Posted on March 4, 2021 (5781) By Rabbi Yisroel Ciner | Series: | Level:

This week we read the parsha of Ki Tisa. After receiving the Torah, Bnei Yisroel {the Children of Israel}, thinking that Moshe had died, sought to fill that void by creating an intermediary between them and Hashem. This led to the Chait Ha’egel {the sin of the golden calf} and near disaster for Bnei Yisroel until Moshe succeeded in interceding on their behalf.

A fascinating result of Moshe’s t’filos {prayers} was the bringing about of an ‘ais ratzon’–a time where Hashem seemed to be very willing to grant Moshe’s wishes. Moshe sensed this willingness on the part of Hashem and petitioned Him on behalf of Bnei Yisroel.

“And now, if I (Moshe) have found favor in your (Hashem’s) eyes, please, make known to me your ways. [33:13]”

The Talmud [Brachos 7A] explains that Moshe wanted to understand why some of the righteous prosper while others suffer and why some of the wicked prosper while others suffer. Moshe wanted to fathom the seeming injustices in the world as we perceive it.

“And He (Hashem) said: You are not able to see my face, for no man can see my face and (continue to) live… and you will see the back of me. [33:20,23]”

That explains it! No more problems in understanding the world’s seeming injustices!

And just in case that doesn’t do a thorough enough job of leaving us in the dark, Rashi quotes the Talmud [Brachos 7A] that teaches that Hashem showed Moshe the knot of His tefillin {phylacteries}.

Now it’s perfectly clear! You see it wasn’t actually Hashem’s back but rather it was the knot of His tefillin! Thanks!

The Talmud [Brachos 6A] shows the source from which we derive that Hashem wears tefillin and reveals that His parchments contain the verse: “Who is like your people, Israel, a unique nation on the earth. [Divrei Hayamim I 17]”

How are we to understand the idea of Hashem wearing tefillin, what is the significance of the verse written in those tefillin and how does this relate to Moshe’s difficulty in understanding Divine Providence?

Rav Aryeh Kaplan z”l explains in the following way. Being that Hashem has no body, shape or form, any physical terms used in relation to Hashem come to express His relationship to the world. His ‘eyes’ become His awareness; His ‘arm’ is understood to convey His power and involvement.

What do His tefillin express?

The tefillin, worn on top of the head, hover over the site of wisdom. They are called the crown. They represent that which is above and even higher than wisdom. They represent purpose and will–that which focuses and guides wisdom in order to bring out its innate potential.

The Divine wisdom that manifested itself in the creation is astounding. Hashem’s tefillin represent His purpose and will in the creation. As such, we understand that the knowledge that Hashem wears tefillin without knowing what is written on His ‘parchments,’ would still leave us very much in the dark.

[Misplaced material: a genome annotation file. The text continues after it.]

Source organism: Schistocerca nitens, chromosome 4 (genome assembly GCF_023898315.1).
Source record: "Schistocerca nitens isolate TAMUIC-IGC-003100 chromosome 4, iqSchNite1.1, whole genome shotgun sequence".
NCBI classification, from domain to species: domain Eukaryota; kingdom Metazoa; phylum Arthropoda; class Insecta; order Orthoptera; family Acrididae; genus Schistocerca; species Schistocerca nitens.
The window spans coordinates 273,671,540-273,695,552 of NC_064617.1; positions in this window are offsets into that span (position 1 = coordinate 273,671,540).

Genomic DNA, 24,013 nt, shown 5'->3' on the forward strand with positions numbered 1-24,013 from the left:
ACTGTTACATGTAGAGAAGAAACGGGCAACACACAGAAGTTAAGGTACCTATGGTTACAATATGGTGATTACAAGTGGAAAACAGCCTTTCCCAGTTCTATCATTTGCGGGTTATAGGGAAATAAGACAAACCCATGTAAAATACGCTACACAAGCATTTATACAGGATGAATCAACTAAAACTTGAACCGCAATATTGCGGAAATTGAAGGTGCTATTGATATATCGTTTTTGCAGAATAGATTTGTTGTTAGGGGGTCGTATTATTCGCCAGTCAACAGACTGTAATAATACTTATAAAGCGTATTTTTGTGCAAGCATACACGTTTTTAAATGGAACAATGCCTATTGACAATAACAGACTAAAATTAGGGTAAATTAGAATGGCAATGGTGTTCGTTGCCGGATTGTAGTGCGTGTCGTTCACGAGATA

The Talmud relates that Hashem’s tefillin contain a verse about the uniqueness of Yisroel. The tefillin thereby show that Hashem’s purpose and will in creation is intimately bound to and manifested by Yisroel.

As we understand, Hashem created the world as a vehicle upon which He could bestow His good. The greatest good that He could bestow is He Himself, as He is the epitome of good. Those who would be the recipients of this good would have to freely choose to make this connection to Hashem and instructions would have to be available as a means through which they could partake of the G-dly. Lastly, a people would have to accept these guidelines, to structure their entire lives according to these instructions, and thereby ultimately receive Hashem’s goodness.

Many nations roamed the earth but it was a few select individuals who forged this connection to Hashem. It was only Yaakov, the third generation, who attained the name Yisroel. His descendants as a whole only attained that stature and name upon the exodus from Mitzrayim {Egypt}. By virtue of their free will, they became Yisroel, the Torah {instructions} of life were entrusted to them and the crown/purpose of creation would be fulfilled through them.

All events that happen in this world are all focused on reaching that ultimate goal of connection to Hashem and partaking of His G-dliness. The straps that emanate from the tefillin emanate to the right and the left. They represent the two opposing forces of Hashem’s Providence–chessed {kindness} and gevurah {strength}. These forces join together and form the structure of Hashem’s justice. This is represented by the knot of the tefillin–the point where the two join together. The straps then hang down, showing the involvement of this Divine intervention and supervision all the way down through history.

In the intertwining of a knot, some straps are revealed and others are covered. Moshe was troubled by the seeming injustice in the world. Hashem showed him that nothing is haphazard. Nothing happens by chance. Every event is the practical application of the Divine will and purpose. As such, every event is justice as it is comprised of the union of chessed and gevurah.

Hashem showed him the knot of his tefillin.

Good Shabbos,
Yisroel Ciner

Copyright © 2000 by Rabbi Yisroel Ciner and Project Genesis, Inc.

The author teaches at Neveh Tzion in Telzstone (near Yerushalayim).